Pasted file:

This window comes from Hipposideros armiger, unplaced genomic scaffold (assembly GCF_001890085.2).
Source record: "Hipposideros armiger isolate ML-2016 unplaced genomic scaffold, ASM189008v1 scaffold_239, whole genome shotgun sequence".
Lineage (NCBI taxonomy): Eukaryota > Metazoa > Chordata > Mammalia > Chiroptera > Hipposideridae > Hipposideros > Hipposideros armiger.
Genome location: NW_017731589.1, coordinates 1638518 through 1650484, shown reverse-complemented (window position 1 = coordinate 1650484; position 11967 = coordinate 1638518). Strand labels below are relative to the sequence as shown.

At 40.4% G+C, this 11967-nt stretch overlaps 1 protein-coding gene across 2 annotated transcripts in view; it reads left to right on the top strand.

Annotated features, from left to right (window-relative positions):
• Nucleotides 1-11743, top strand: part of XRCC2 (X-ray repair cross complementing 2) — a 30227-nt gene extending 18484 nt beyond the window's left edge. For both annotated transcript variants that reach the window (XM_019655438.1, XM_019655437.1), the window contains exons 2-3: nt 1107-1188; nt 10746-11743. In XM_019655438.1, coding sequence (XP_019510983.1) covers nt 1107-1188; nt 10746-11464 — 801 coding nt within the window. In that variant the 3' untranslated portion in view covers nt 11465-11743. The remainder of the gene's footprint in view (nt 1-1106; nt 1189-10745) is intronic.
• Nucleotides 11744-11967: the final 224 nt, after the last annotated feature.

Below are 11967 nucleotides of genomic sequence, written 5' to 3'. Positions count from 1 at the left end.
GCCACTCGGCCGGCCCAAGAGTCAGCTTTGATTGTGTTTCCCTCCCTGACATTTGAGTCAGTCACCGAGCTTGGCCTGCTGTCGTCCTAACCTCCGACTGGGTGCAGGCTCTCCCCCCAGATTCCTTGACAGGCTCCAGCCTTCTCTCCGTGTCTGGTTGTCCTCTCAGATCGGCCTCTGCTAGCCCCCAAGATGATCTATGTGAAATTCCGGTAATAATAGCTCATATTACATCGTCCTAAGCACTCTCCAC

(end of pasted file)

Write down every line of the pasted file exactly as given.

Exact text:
This window comes from Hipposideros armiger, unplaced genomic scaffold (assembly GCF_001890085.2).
Source record: "Hipposideros armiger isolate ML-2016 unplaced genomic scaffold, ASM189008v1 scaffold_239, whole genome shotgun sequence".
Lineage (NCBI taxonomy): Eukaryota > Metazoa > Chordata > Mammalia > Chiroptera > Hipposideridae > Hipposideros > Hipposideros armiger.
Genome location: NW_017731589.1, coordinates 1638518 through 1650484, shown reverse-complemented (window position 1 = coordinate 1650484; position 11967 = coordinate 1638518). Strand labels below are relative to the sequence as shown.

At 40.4% G+C, this 11967-nt stretch overlaps 1 protein-coding gene across 2 annotated transcripts in view; it reads left to right on the top strand.

Annotated features, from left to right (window-relative positions):
• Nucleotides 1-11743, top strand: part of XRCC2 (X-ray repair cross complementing 2) — a 30227-nt gene extending 18484 nt beyond the window's left edge. For both annotated transcript variants that reach the window (XM_019655438.1, XM_019655437.1), the window contains exons 2-3: nt 1107-1188; nt 10746-11743. In XM_019655438.1, coding sequence (XP_019510983.1) covers nt 1107-1188; nt 10746-11464 — 801 coding nt within the window. In that variant the 3' untranslated portion in view covers nt 11465-11743. The remainder of the gene's footprint in view (nt 1-1106; nt 1189-10745) is intronic.
• Nucleotides 11744-11967: the final 224 nt, after the last annotated feature.

Below are 11967 nucleotides of genomic sequence, written 5' to 3'. Positions count from 1 at the left end.
GCCACTCGGCCGGCCCAAGAGTCAGCTTTGATTGTGTTTCCCTCCCTGACATTTGAGTCAGTCACCGAGCTTGGCCTGCTGTCGTCCTAACCTCCGACTGGGTGCAGGCTCTCCCCCCAGATTCCTTGACAGGCTCCAGCCTTCTCTCCGTGTCTGGTTGTCCTCTCAGATCGGCCTCTGCTAGCCCCCAAGATGATCTATGTGAAATTCCGGTAATAATAGCTCATATTACATCGTCCTAAGCACTCTCCAC